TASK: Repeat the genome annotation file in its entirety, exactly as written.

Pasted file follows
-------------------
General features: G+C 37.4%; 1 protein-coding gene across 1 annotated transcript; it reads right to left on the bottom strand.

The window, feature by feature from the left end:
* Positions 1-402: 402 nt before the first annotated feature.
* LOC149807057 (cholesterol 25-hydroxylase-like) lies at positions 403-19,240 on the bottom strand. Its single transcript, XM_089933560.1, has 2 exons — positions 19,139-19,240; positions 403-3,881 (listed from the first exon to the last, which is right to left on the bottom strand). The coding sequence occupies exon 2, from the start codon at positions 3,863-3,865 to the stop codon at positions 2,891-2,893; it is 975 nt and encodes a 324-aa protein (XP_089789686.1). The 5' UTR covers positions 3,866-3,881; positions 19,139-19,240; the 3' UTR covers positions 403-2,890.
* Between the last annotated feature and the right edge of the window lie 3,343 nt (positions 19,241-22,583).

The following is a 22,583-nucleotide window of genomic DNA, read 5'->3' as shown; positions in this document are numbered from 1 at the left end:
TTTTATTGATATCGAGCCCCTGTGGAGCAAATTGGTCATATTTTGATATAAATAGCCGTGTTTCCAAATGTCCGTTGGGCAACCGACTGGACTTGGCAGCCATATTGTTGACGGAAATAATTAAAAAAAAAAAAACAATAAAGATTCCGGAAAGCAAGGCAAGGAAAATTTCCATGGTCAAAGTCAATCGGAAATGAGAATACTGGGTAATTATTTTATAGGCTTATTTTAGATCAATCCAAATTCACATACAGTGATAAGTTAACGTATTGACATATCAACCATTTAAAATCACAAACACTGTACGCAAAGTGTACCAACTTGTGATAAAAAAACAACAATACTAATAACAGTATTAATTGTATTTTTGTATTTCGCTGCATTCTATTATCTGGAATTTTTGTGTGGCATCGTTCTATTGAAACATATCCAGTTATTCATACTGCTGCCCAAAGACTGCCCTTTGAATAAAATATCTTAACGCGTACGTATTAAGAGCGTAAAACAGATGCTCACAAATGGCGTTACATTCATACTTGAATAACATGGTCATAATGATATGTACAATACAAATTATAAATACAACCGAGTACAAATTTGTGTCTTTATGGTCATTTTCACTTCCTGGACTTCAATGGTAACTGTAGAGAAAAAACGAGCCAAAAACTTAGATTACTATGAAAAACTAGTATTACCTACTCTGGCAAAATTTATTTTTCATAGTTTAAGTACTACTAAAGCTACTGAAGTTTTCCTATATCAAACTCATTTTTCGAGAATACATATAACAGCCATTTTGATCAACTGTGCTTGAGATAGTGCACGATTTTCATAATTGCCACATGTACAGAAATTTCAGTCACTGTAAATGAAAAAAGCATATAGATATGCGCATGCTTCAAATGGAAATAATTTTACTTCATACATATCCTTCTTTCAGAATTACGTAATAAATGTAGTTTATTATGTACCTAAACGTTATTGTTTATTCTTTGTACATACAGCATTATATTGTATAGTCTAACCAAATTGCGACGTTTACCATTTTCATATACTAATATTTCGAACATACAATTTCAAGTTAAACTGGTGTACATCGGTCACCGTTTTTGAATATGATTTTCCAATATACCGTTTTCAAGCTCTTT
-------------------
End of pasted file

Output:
General features: G+C 37.4%; 1 protein-coding gene across 1 annotated transcript; it reads right to left on the bottom strand.

The window, feature by feature from the left end:
* Positions 1-402: 402 nt before the first annotated feature.
* LOC149807057 (cholesterol 25-hydroxylase-like) lies at positions 403-19,240 on the bottom strand. Its single transcript, XM_089933560.1, has 2 exons — positions 19,139-19,240; positions 403-3,881 (listed from the first exon to the last, which is right to left on the bottom strand). The coding sequence occupies exon 2, from the start codon at positions 3,863-3,865 to the stop codon at positions 2,891-2,893; it is 975 nt and encodes a 324-aa protein (XP_089789686.1). The 5' UTR covers positions 3,866-3,881; positions 19,139-19,240; the 3' UTR covers positions 403-2,890.
* Between the last annotated feature and the right edge of the window lie 3,343 nt (positions 19,241-22,583).

The following is a 22,583-nucleotide window of genomic DNA, read 5'->3' as shown; positions in this document are numbered from 1 at the left end:
TTTTATTGATATCGAGCCCCTGTGGAGCAAATTGGTCATATTTTGATATAAATAGCCGTGTTTCCAAATGTCCGTTGGGCAACCGACTGGACTTGGCAGCCATATTGTTGACGGAAATAATTAAAAAAAAAAAAACAATAAAGATTCCGGAAAGCAAGGCAAGGAAAATTTCCATGGTCAAAGTCAATCGGAAATGAGAATACTGGGTAATTATTTTATAGGCTTATTTTAGATCAATCCAAATTCACATACAGTGATAAGTTAACGTATTGACATATCAACCATTTAAAATCACAAACACTGTACGCAAAGTGTACCAACTTGTGATAAAAAAACAACAATACTAATAACAGTATTAATTGTATTTTTGTATTTCGCTGCATTCTATTATCTGGAATTTTTGTGTGGCATCGTTCTATTGAAACATATCCAGTTATTCATACTGCTGCCCAAAGACTGCCCTTTGAATAAAATATCTTAACGCGTACGTATTAAGAGCGTAAAACAGATGCTCACAAATGGCGTTACATTCATACTTGAATAACATGGTCATAATGATATGTACAATACAAATTATAAATACAACCGAGTACAAATTTGTGTCTTTATGGTCATTTTCACTTCCTGGACTTCAATGGTAACTGTAGAGAAAAAACGAGCCAAAAACTTAGATTACTATGAAAAACTAGTATTACCTACTCTGGCAAAATTTATTTTTCATAGTTTAAGTACTACTAAAGCTACTGAAGTTTTCCTATATCAAACTCATTTTTCGAGAATACATATAACAGCCATTTTGATCAACTGTGCTTGAGATAGTGCACGATTTTCATAATTGCCACATGTACAGAAATTTCAGTCACTGTAAATGAAAAAAGCATATAGATATGCGCATGCTTCAAATGGAAATAATTTTACTTCATACATATCCTTCTTTCAGAATTACGTAATAAATGTAGTTTATTATGTACCTAAACGTTATTGTTTATTCTTTGTACATACAGCATTATATTGTATAGTCTAACCAAATTGCGACGTTTACCATTTTCATATACTAATATTTCGAACATACAATTTCAAGTTAAACTGGTGTACATCGGTCACCGTTTTTGAATATGATTTTCCAATATACCGTTTTCAAGCTCTTT